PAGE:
We can “pile” the data by counting the number of data values in each category of interest. We can organize these counts into a frequency table , which records the totals and the category names.

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What I will know and be able to do

What you should know and be able to do:

• Identify a categorical variable and choose an appropriate display for it.

• Compare conditional and marginal percentages to examine the association between categorical variables.

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Bar Charts

 A bar chart displays the distribution of a categorical variable, showing the counts for each category next to each other for easy comparison.

 A bar chart stays true to the area principle.

 The bars are usually spaced apart to make the graph more readable.

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Pie Charts

• When you are interested in parts of the whole, a pie chart might be your display of choice.

• Pie charts show the whole group of cases as a circle.

• They slice the circle into pieces whose size is proportional to the fraction

of the whole in each category.

• May need a key!

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Example: Creating Graphs

Graph eye color for our class – three ways! Comment on your graph.

Remember, bars do not touch!! Do you need a key?

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Contingency Tables

• A contingency table allows us to look at two categorical variables together.

• It shows how individuals are distributed along each variable, contingent on the value of the other variable.

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Contingency Tables (cont.)

• The margins of the table, both on the right and on the bottom, give totals and the frequency distributions for each of the

variables.

• Each frequency distribution is called a marginal distribution of its respective variable.

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Contingency Tables (cont.)

• Each cell of the table gives the count for a combination of values of the two values.

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Segmented Bar Charts

• A segmented bar chart displays the same information as a pie chart, but in the form of bars instead of circles.

• Each bar is treated as the “whole” and is divided proportionally into segments corresponding to the percentage in each group.

• Here is the segmented bar chart for ticket Class by Survival status:

Titanic Survivors and Casualties

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Segmented Bar Charts

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Example –

A survey of autos parked in student and staff lots at a large university classified the brands by country of origin as seen in the table.

a. What percent of all the cars surveyed were foreign?

b. What percent of the American cars were owned by students? c. What percent of the students owned American cars?

d. What is the marginal distribution of origin?

e. What are the conditional distributions of origin by for each driver classification? f. Do you think that origin of the car is independent of the type of driver? Explain.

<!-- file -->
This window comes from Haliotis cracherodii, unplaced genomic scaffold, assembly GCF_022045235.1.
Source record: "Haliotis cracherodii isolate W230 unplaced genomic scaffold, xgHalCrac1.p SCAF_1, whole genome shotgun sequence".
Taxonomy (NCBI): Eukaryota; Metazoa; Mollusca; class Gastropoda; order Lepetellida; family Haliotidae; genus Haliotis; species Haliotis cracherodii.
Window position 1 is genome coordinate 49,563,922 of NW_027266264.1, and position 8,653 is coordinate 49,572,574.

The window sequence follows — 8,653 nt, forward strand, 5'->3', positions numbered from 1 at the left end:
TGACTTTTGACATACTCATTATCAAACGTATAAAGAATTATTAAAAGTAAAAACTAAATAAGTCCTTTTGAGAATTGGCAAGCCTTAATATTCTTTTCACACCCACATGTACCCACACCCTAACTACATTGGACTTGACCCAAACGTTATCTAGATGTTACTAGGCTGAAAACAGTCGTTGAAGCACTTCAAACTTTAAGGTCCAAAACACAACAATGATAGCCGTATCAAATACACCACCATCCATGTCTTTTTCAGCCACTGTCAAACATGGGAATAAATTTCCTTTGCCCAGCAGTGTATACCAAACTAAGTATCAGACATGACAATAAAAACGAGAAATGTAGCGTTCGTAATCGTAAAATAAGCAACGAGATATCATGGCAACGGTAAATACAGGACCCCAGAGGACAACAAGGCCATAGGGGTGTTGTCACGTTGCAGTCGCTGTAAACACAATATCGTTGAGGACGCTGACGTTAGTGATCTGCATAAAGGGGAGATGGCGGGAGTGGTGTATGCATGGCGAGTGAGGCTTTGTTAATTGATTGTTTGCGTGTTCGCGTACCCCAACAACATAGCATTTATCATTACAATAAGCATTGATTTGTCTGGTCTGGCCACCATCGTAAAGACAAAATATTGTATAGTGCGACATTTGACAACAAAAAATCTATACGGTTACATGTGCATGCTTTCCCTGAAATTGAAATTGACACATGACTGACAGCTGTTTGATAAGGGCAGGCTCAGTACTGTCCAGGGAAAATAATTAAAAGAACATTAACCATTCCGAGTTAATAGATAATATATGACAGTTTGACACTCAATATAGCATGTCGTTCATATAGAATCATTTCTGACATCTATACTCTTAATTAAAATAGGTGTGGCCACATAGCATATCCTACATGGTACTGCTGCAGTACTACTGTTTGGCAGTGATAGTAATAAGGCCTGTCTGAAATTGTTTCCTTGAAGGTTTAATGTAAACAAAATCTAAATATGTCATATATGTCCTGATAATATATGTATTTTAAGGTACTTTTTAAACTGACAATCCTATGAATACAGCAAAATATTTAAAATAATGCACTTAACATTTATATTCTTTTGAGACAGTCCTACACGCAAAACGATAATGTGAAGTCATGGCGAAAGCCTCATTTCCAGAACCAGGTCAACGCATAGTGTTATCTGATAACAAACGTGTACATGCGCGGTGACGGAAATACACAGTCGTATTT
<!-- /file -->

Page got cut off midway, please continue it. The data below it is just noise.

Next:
Student Staff American 107 105 European 33 12

Asian 55 47

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Example

a. What percent of all the cars surveyed were foreign? 147/359 = 40.95%

b. What percent of the American cars were owned by students? 107/212 = 50.47% c. What percent of the students owned

American cars? 107/195 = 54.87%

d. What is the marginal distribution of origin?

Origin Totals Percentages American 212 59.05% European 45 12.53% Asian 102 28.41%

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Example

Origin Staff Percentage American 105 64.02% European 12 7.32%

Asian 47 28.66%

Totals 164 100.00% Origin Student Percentage American 107 54.87% European 33 16.92%

Asian 55 28.21%

Totals 195 100.00%

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d. What are the conditional distributions of origin by driver classification?

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What Can Go Wrong?

• Don’t violate the area principle.

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What Can Go Wrong? (cont.)

• Don’t overstate your case—don’t claim something you can’t.

• Don’t use unfair or silly averages—this could lead to

Simpson’s Paradox, so be careful when you average one variable across different levels of a second

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What Can Go Wrong? (cont.)

• Don’t confuse similar-sounding percentages—pay particular attention to the wording of the context. For example:

• What percentage of seniors are males?

• What percentage of males are seniors?

• Don’t forget to look at the variables separately too—examine the

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What Can Go Wrong? (cont.)

• Keep it honest—make sure your display shows what it says it shows.

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What have we learned?

• We can summarize categorical data by counting the number of cases in each category (expressing these as counts or percents).

• We can display the distribution in a bar chart or pie chart.

• And, we can examine two-way tables called contingency tables,

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AP Tips, cont.

• Segmented bar graphs are powerful. But only when the categories add to a meaningful total. Take a look at the 2010 AP exam, problem #6. Why can this graph not be segmented?

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